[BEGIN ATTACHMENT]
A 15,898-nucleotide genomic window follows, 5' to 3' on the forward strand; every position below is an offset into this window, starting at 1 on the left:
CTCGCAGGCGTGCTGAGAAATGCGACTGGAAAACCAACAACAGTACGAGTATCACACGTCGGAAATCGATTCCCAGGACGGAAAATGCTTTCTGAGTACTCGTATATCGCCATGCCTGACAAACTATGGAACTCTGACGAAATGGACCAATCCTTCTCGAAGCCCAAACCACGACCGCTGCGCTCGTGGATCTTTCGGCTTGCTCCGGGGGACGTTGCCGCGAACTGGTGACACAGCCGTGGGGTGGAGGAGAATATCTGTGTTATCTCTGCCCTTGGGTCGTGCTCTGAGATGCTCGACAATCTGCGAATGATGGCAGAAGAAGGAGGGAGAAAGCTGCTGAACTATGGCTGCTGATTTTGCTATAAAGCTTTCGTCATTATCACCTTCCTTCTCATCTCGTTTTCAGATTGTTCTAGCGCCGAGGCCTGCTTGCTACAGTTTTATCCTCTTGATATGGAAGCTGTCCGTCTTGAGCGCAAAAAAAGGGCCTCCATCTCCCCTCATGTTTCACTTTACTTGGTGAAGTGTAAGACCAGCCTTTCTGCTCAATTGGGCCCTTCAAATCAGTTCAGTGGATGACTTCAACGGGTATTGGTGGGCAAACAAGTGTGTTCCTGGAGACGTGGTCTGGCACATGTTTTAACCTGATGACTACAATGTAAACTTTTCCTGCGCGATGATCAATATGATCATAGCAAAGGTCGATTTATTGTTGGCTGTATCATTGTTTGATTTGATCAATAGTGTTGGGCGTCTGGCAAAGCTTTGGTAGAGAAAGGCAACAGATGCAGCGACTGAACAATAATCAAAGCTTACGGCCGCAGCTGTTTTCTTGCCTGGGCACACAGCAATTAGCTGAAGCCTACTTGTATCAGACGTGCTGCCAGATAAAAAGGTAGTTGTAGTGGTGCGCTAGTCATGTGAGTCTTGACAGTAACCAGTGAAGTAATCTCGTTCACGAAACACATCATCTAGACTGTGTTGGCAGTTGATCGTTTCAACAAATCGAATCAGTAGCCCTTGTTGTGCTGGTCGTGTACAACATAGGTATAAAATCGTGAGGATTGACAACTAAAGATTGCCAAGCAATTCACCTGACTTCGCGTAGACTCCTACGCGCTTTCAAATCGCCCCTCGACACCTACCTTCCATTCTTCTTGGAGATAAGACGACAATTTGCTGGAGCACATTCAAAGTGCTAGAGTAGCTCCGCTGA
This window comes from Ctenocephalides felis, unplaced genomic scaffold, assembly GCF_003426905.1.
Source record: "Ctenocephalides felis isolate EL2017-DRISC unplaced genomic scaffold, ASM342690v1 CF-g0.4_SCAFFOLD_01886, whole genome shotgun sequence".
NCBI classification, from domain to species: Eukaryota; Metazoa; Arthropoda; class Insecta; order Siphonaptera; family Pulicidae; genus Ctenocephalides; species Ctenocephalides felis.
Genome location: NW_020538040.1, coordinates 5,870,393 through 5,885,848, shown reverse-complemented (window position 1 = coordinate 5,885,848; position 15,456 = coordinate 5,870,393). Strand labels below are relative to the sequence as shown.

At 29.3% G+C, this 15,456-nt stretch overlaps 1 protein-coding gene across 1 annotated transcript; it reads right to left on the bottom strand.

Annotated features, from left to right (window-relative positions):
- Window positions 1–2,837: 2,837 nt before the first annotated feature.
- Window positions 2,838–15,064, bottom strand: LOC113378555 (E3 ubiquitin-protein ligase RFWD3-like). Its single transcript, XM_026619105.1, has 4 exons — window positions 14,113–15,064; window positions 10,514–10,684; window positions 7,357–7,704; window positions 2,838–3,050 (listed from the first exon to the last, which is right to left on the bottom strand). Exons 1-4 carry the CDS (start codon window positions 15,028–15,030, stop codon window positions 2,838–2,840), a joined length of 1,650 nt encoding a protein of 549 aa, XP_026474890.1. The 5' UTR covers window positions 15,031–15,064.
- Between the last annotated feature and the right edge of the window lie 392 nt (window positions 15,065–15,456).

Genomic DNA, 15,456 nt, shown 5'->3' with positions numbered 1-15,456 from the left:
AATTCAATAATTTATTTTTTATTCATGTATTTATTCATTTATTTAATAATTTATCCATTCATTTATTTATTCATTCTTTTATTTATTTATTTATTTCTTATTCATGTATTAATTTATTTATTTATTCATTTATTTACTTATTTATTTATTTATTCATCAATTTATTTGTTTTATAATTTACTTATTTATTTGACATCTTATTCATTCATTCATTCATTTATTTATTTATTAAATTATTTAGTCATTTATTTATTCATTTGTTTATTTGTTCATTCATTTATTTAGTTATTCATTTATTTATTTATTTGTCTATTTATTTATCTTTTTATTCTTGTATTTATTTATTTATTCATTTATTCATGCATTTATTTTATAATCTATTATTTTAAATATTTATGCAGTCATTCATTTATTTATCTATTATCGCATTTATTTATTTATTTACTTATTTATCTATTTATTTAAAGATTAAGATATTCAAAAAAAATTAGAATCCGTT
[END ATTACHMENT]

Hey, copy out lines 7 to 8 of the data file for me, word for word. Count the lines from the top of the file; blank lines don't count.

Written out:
At 29.3% G+C, this 15,456-nt stretch overlaps 1 protein-coding gene across 1 annotated transcript; it reads right to left on the bottom strand.

Annotated features, from left to right (window-relative positions):